Debra Nystrom's poem "Smoke Break Behind the Treatment Center," posted on today's The Writer's Almanac with Garrison Keillor, put me smack into the uncomfortable shoes of those jittery smokers at the end of the third week of treatment and the start of family weekend. The poem's power resides in its understated, spare approach to a hot topic, such as noting that in fifteen minutes the patients will "see the ones who've come to find out if / they are changing."
This poem paints a vivid landscape that hints at the painful inner world of those in treatment:"this door behind / the cafeteria, where they can look across / to the stubble field, world of chopped-off stalks / that has ripped them up, that they needed / too much from."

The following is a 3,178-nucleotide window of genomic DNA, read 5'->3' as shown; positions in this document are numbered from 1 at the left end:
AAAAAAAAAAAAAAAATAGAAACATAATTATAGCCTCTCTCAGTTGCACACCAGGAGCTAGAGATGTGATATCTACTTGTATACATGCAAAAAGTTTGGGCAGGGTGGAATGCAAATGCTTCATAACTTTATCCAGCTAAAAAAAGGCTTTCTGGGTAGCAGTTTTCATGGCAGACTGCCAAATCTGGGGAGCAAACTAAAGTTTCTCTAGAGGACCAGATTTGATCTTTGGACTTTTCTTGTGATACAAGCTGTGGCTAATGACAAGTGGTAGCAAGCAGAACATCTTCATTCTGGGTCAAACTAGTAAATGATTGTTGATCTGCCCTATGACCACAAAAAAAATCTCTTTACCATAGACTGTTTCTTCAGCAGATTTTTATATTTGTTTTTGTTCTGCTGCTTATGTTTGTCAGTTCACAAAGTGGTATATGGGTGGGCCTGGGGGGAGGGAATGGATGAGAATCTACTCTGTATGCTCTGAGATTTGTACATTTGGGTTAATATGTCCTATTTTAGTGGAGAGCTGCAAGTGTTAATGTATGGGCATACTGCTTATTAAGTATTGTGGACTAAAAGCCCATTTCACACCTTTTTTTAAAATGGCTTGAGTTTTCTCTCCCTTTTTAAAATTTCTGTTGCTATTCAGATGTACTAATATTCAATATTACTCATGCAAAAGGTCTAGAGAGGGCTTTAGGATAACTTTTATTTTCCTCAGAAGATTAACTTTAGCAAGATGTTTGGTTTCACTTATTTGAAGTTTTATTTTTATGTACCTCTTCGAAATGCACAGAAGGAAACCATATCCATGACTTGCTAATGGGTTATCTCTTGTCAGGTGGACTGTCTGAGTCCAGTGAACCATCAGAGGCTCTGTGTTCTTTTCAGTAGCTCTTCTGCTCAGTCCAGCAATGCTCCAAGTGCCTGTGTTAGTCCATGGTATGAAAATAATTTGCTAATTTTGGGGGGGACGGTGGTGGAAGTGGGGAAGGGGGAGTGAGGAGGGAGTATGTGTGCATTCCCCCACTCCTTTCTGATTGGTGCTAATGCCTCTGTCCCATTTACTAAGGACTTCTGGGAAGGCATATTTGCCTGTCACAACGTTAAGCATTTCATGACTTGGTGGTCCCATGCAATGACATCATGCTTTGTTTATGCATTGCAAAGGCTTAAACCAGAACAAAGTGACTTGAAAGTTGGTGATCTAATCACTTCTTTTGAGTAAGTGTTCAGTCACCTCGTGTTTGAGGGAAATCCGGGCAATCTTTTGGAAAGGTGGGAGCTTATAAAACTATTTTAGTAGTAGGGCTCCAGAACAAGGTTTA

Poems have the power to build empathy by letting us experience other worlds far removed from our own. In this poem, I can see and smell the smoke from the cigarettes, and though there is no description of anyone's face, I can imagine the pain in those eyes.
"Smoke Break Behind the Treatment Center" by Debra Nystrom, from Bad River Road. © Sarabande Books, 2009.
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I love to play with words. To capture moments on the page. To explore the physical and spiritual geography of what I call "fly-over country." I write from imagination, observation and my own experience of wandering in fly-over country--the literal, physical spaces of my life on the Minnesota prairie and the inner territory of the soul.